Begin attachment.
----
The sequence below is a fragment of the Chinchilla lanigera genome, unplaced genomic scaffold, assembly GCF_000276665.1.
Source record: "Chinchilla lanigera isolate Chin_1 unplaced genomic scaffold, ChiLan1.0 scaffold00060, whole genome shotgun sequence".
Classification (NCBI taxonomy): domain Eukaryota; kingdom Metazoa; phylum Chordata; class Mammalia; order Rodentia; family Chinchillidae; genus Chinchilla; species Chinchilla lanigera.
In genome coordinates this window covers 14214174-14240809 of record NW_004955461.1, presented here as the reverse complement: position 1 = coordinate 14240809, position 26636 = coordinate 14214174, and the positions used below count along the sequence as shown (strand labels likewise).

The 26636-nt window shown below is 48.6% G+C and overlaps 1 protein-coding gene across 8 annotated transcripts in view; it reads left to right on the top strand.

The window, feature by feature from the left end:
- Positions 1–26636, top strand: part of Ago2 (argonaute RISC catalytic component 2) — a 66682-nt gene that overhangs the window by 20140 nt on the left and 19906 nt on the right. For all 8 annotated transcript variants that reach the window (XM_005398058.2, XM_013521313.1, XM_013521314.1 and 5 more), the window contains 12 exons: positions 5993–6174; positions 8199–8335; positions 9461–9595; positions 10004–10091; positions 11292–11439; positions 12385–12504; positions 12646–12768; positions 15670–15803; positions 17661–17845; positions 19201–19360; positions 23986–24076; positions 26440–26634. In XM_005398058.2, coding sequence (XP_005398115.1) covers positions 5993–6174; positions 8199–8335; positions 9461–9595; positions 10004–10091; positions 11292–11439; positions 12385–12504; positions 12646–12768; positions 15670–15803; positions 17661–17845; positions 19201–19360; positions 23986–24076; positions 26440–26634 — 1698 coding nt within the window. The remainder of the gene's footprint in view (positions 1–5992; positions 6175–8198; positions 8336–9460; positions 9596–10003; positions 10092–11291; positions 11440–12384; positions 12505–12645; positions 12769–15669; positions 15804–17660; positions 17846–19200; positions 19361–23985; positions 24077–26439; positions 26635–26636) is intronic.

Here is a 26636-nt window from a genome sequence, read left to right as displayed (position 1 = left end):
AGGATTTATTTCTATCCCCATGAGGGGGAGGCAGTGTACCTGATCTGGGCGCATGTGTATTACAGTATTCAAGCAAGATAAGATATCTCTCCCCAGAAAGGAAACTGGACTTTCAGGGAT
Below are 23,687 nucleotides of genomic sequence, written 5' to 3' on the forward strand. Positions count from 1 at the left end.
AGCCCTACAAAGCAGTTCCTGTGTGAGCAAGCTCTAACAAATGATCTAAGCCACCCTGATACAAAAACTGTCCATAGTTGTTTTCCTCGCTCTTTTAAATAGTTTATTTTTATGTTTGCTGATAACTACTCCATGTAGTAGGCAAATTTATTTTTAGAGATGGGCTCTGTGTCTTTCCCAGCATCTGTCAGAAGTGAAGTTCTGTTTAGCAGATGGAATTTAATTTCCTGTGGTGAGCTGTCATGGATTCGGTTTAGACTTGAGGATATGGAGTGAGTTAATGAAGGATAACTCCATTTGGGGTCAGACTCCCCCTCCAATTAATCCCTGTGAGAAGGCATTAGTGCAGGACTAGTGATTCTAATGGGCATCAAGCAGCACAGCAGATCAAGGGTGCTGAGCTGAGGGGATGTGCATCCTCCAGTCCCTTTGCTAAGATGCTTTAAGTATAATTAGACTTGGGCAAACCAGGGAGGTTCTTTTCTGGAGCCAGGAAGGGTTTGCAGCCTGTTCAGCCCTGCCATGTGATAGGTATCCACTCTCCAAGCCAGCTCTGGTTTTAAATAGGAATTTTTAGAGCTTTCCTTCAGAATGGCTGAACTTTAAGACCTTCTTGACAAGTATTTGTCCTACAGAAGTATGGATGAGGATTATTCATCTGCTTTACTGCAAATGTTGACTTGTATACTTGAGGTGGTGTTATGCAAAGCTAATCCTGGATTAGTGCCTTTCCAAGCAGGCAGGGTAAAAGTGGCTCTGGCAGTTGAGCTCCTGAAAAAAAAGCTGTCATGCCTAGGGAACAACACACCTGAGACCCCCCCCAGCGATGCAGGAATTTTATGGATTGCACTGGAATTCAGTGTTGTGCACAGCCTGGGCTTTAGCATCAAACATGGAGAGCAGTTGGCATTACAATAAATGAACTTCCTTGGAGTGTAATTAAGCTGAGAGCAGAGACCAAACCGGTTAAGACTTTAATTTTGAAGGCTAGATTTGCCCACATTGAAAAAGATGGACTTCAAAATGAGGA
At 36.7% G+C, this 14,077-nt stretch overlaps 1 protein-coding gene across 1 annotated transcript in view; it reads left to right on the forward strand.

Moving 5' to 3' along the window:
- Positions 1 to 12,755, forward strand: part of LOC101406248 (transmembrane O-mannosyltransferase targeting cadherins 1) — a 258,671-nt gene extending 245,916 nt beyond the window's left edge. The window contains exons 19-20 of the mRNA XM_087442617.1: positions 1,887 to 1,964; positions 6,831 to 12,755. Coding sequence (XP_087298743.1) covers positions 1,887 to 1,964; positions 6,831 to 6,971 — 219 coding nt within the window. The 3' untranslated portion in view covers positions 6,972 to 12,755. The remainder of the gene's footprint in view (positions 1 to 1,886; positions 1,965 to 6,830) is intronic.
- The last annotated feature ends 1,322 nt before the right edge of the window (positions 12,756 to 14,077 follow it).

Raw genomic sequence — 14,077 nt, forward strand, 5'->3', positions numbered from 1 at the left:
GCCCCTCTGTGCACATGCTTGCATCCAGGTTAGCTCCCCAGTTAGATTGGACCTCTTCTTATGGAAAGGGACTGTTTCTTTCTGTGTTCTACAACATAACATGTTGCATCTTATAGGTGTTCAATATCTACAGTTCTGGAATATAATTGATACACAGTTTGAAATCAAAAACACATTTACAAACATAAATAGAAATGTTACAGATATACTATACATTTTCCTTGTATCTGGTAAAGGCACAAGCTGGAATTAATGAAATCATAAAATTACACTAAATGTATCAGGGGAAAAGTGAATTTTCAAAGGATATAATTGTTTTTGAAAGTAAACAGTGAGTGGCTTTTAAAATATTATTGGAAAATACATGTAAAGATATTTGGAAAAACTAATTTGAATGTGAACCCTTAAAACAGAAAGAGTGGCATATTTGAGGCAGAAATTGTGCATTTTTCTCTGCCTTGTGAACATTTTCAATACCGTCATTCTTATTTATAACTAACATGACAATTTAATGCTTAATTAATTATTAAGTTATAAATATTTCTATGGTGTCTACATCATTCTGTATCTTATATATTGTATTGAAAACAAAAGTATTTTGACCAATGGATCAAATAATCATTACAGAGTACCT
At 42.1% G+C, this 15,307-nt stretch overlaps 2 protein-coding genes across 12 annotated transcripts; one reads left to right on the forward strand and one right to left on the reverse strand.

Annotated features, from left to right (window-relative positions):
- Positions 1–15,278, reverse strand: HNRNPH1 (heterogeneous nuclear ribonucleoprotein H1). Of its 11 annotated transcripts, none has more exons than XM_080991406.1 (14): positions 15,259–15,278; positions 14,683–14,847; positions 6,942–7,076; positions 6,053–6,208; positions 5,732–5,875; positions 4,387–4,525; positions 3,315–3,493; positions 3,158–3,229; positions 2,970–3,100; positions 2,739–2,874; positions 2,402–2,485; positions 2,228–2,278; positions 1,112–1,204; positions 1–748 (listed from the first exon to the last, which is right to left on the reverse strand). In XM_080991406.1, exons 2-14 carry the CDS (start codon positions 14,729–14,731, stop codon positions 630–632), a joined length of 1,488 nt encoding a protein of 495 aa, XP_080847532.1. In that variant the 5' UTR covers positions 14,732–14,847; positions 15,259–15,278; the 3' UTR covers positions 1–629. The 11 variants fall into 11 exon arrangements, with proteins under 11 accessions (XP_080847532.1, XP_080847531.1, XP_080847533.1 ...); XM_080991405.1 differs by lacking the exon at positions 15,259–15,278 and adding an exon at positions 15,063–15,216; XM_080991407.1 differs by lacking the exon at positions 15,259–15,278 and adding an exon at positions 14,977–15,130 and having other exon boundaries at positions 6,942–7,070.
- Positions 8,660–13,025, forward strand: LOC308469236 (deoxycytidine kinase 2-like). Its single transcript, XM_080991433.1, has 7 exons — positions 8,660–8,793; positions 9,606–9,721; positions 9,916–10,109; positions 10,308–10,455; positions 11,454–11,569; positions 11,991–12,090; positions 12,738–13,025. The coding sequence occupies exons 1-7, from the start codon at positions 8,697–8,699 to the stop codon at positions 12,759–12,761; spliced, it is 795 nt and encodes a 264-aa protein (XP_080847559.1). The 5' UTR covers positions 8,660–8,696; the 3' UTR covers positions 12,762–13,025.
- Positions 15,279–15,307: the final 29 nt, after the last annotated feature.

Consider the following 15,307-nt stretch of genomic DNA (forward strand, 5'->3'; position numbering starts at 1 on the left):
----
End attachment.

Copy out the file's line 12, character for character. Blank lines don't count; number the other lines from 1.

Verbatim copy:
At 36.7% G+C, this 14,077-nt stretch overlaps 1 protein-coding gene across 1 annotated transcript in view; it reads left to right on the forward strand.